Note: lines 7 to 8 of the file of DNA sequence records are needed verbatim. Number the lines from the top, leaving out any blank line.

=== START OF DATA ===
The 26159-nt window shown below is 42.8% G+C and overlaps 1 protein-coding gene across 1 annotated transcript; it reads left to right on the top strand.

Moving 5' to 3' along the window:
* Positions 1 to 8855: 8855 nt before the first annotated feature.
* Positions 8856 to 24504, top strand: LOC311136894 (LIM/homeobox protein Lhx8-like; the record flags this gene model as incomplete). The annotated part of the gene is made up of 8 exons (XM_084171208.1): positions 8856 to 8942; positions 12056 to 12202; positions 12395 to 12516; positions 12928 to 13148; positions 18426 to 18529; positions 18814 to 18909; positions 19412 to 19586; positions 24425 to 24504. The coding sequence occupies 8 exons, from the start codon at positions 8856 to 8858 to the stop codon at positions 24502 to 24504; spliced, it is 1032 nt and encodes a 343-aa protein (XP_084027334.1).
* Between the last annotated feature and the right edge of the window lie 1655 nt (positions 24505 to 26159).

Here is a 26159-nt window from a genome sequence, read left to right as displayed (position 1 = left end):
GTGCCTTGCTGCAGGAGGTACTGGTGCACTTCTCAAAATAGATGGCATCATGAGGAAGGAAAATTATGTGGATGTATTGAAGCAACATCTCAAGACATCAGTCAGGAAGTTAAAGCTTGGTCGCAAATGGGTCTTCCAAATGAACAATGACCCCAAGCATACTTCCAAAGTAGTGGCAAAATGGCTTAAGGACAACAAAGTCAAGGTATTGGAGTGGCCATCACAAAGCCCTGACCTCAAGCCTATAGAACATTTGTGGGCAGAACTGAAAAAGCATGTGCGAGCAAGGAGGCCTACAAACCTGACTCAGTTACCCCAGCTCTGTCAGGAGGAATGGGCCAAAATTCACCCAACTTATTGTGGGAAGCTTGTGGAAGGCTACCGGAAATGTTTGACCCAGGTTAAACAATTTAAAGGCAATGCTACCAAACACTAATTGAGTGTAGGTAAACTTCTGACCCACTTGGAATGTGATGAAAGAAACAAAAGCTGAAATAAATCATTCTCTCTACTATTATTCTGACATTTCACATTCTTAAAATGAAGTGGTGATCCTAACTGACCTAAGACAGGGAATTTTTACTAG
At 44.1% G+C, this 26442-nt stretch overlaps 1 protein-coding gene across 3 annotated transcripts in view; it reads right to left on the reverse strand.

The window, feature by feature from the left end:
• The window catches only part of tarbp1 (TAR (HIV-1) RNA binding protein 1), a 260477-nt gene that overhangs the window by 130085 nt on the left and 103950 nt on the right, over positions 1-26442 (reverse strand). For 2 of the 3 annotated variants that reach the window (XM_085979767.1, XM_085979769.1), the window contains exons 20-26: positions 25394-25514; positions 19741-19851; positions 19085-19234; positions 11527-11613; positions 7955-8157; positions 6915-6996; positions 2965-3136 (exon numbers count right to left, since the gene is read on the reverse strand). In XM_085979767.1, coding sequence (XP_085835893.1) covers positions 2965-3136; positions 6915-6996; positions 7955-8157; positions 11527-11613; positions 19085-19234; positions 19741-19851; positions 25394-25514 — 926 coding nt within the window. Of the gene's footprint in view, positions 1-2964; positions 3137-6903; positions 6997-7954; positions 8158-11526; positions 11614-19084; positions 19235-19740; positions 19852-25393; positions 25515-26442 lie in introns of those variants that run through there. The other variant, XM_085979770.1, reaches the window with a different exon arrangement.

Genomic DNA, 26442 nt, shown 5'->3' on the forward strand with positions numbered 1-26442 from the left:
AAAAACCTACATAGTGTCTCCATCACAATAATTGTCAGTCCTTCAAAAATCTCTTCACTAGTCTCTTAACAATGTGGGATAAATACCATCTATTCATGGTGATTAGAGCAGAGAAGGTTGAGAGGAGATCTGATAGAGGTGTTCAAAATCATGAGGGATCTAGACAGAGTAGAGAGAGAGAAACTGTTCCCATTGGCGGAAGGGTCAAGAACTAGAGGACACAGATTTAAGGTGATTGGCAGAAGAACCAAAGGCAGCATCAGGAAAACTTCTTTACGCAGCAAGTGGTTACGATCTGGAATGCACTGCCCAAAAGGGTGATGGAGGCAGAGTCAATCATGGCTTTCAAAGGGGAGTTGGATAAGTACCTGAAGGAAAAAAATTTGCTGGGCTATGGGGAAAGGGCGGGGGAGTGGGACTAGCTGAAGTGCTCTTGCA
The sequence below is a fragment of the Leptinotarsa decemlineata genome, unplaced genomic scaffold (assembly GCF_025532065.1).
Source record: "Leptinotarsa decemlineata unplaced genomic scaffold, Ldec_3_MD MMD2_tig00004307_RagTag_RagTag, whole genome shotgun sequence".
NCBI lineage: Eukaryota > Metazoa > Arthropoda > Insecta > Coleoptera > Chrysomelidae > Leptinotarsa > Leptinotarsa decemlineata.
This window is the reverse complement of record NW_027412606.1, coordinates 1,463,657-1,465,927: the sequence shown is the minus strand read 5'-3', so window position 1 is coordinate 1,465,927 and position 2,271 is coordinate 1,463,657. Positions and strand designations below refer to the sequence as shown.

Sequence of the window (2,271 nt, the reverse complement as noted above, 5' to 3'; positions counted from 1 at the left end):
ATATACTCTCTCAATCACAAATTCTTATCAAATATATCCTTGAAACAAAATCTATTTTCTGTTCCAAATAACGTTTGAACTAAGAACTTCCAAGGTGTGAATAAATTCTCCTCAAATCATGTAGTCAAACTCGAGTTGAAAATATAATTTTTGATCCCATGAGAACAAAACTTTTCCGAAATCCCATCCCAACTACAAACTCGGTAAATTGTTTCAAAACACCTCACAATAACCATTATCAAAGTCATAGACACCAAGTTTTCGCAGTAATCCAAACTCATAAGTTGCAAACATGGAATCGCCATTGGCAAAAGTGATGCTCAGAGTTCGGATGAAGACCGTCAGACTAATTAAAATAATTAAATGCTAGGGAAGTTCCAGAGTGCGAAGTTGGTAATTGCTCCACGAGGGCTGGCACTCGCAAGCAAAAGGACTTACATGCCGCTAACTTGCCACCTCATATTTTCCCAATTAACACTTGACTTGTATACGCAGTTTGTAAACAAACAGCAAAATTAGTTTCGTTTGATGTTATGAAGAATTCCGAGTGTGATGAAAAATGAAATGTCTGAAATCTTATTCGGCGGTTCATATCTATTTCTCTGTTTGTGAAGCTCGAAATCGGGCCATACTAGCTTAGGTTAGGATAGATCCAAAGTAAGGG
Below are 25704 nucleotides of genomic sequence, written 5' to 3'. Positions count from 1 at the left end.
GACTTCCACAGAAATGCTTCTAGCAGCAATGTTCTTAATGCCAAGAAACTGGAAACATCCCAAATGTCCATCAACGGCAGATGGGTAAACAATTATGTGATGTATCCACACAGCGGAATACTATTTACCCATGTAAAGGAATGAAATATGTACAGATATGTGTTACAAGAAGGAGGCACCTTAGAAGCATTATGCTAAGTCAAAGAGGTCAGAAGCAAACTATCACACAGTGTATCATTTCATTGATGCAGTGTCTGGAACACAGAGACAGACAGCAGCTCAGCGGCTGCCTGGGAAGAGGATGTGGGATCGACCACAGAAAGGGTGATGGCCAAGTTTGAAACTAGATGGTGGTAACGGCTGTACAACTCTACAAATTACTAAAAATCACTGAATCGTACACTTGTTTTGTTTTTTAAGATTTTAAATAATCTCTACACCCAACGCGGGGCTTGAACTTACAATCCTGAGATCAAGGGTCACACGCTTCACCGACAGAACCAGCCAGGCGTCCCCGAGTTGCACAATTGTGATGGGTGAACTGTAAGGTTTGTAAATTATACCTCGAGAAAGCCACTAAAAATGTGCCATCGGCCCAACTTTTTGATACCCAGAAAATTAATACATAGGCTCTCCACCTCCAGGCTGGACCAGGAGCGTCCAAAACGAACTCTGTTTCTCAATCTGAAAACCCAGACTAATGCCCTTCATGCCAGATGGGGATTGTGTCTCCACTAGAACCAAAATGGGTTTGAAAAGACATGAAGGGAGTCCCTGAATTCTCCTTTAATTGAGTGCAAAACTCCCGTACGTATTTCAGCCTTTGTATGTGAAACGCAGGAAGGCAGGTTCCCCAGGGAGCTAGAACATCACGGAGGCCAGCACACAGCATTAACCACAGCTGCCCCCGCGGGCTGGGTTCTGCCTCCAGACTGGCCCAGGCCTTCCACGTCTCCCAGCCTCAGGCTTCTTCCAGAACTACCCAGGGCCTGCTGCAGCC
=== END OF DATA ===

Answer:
GTGCCTTGCTGCAGGAGGTACTGGTGCACTTCTCAAAATAGATGGCATCATGAGGAAGGAAAATTATGTGGATGTATTGAAGCAACATCTCAAGACATCAGTCAGGAAGTTAAAGCTTGGTCGCAAATGGGTCTTCCAAATGAACAATGACCCCAAGCATACTTCCAAAGTAGTGGCAAAATGGCTTAAGGACAACAAAGTCAAGGTATTGGAGTGGCCATCACAAAGCCCTGACCTCAAGCCTATAGAACATTTGTGGGCAGAACTGAAAAAGCATGTGCGAGCAAGGAGGCCTACAAACCTGACTCAGTTACCCCAGCTCTGTCAGGAGGAATGGGCCAAAATTCACCCAACTTATTGTGGGAAGCTTGTGGAAGGCTACCGGAAATGTTTGACCCAGGTTAAACAATTTAAAGGCAATGCTACCAAACACTAATTGAGTGTAGGTAAACTTCTGACCCACTTGGAATGTGATGAAAGAAACAAAAGCTGAAATAAATCATTCTCTCTACTATTATTCTGACATTTCACATTCTTAAAATGAAGTGGTGATCCTAACTGACCTAAGACAGGGAATTTTTACTAG
At 44.1% G+C, this 26442-nt stretch overlaps 1 protein-coding gene across 3 annotated transcripts in view; it reads right to left on the reverse strand.